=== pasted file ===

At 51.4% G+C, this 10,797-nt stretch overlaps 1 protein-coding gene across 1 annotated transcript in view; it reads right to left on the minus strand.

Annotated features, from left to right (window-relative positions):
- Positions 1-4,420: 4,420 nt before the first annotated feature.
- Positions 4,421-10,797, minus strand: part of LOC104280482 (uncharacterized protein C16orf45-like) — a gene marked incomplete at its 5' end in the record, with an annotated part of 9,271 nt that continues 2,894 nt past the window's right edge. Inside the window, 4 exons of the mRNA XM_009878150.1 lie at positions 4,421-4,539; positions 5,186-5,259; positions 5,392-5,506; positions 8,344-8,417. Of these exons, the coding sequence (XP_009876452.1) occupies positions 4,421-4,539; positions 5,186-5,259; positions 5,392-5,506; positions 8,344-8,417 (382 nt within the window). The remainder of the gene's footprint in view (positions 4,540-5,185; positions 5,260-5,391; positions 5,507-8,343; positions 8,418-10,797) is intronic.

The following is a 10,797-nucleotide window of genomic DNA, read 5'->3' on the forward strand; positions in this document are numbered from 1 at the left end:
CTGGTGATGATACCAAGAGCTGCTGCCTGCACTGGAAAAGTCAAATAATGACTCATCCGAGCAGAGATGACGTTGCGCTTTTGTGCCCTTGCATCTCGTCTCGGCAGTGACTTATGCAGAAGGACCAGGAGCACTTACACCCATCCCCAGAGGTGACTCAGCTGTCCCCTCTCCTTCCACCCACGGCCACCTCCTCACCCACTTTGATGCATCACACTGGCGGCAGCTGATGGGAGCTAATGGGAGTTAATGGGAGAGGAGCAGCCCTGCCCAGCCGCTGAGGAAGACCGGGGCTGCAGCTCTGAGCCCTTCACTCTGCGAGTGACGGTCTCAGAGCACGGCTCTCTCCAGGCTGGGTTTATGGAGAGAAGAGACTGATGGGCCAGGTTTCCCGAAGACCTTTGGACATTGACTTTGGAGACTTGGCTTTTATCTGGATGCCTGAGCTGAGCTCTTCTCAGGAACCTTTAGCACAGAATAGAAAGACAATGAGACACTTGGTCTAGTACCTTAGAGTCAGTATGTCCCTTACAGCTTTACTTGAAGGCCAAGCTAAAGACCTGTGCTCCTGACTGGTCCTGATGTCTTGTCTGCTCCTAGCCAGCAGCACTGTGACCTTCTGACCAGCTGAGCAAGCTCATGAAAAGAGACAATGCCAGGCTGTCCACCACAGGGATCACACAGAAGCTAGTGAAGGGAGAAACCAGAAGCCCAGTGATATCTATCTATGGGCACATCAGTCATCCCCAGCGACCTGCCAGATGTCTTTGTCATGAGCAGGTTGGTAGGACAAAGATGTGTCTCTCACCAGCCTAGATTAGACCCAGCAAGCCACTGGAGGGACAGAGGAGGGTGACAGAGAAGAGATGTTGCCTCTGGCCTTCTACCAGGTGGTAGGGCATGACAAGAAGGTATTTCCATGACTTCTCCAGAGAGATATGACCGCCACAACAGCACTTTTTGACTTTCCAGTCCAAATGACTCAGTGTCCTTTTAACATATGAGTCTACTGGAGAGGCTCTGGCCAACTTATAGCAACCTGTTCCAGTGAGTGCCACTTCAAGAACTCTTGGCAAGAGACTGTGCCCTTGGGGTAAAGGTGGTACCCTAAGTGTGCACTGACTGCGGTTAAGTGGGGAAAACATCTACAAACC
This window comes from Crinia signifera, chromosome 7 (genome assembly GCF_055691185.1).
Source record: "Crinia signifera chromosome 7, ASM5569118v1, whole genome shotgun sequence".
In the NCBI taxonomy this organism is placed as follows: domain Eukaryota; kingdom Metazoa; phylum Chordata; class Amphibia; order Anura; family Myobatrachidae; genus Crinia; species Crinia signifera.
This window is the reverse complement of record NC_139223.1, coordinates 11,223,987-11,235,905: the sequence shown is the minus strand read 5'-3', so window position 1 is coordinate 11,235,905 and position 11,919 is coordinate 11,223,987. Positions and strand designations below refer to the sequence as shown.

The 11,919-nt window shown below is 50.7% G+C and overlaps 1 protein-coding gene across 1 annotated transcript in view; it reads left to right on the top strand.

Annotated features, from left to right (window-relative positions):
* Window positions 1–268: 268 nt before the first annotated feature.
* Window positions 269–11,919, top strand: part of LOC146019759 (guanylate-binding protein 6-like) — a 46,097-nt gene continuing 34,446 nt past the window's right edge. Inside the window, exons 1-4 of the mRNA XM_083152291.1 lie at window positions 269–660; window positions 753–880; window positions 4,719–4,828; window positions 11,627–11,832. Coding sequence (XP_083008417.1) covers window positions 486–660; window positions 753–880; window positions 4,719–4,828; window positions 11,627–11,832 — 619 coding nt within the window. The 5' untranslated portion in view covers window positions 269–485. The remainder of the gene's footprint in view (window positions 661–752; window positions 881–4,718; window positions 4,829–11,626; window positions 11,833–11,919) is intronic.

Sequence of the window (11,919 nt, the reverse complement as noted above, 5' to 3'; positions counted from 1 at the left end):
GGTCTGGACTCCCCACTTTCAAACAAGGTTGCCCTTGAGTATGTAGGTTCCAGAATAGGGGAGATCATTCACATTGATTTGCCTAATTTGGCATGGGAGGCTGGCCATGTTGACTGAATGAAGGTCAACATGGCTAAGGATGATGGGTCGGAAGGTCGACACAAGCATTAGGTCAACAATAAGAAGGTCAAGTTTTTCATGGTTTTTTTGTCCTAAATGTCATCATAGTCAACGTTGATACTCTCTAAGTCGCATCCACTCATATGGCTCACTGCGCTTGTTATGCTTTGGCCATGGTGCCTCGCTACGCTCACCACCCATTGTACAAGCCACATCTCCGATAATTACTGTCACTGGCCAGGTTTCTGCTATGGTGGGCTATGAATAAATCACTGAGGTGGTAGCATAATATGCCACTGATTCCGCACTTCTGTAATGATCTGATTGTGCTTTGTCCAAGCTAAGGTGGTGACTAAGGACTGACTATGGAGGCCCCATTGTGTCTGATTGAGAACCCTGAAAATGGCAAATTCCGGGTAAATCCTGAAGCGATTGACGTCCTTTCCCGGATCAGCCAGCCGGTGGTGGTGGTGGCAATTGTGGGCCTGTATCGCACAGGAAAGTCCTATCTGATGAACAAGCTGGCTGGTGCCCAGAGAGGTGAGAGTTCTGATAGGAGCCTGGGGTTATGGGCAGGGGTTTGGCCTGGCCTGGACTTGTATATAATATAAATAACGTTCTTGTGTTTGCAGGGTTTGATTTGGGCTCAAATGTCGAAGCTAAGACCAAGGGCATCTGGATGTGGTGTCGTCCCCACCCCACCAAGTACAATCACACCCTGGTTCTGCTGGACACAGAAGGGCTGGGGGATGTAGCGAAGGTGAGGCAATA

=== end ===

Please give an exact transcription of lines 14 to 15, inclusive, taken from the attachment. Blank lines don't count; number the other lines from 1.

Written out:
* Window positions 269–11,919, top strand: part of LOC146019759 (guanylate-binding protein 6-like) — a 46,097-nt gene continuing 34,446 nt past the window's right edge. Inside the window, exons 1-4 of the mRNA XM_083152291.1 lie at window positions 269–660; window positions 753–880; window positions 4,719–4,828; window positions 11,627–11,832. Coding sequence (XP_083008417.1) covers window positions 486–660; window positions 753–880; window positions 4,719–4,828; window positions 11,627–11,832 — 619 coding nt within the window. The 5' untranslated portion in view covers window positions 269–485. The remainder of the gene's footprint in view (window positions 661–752; window positions 881–4,718; window positions 4,829–11,626; window positions 11,833–11,919) is intronic.

Sequence of the window (11,919 nt, the reverse complement as noted above, 5' to 3'; positions counted from 1 at the left end):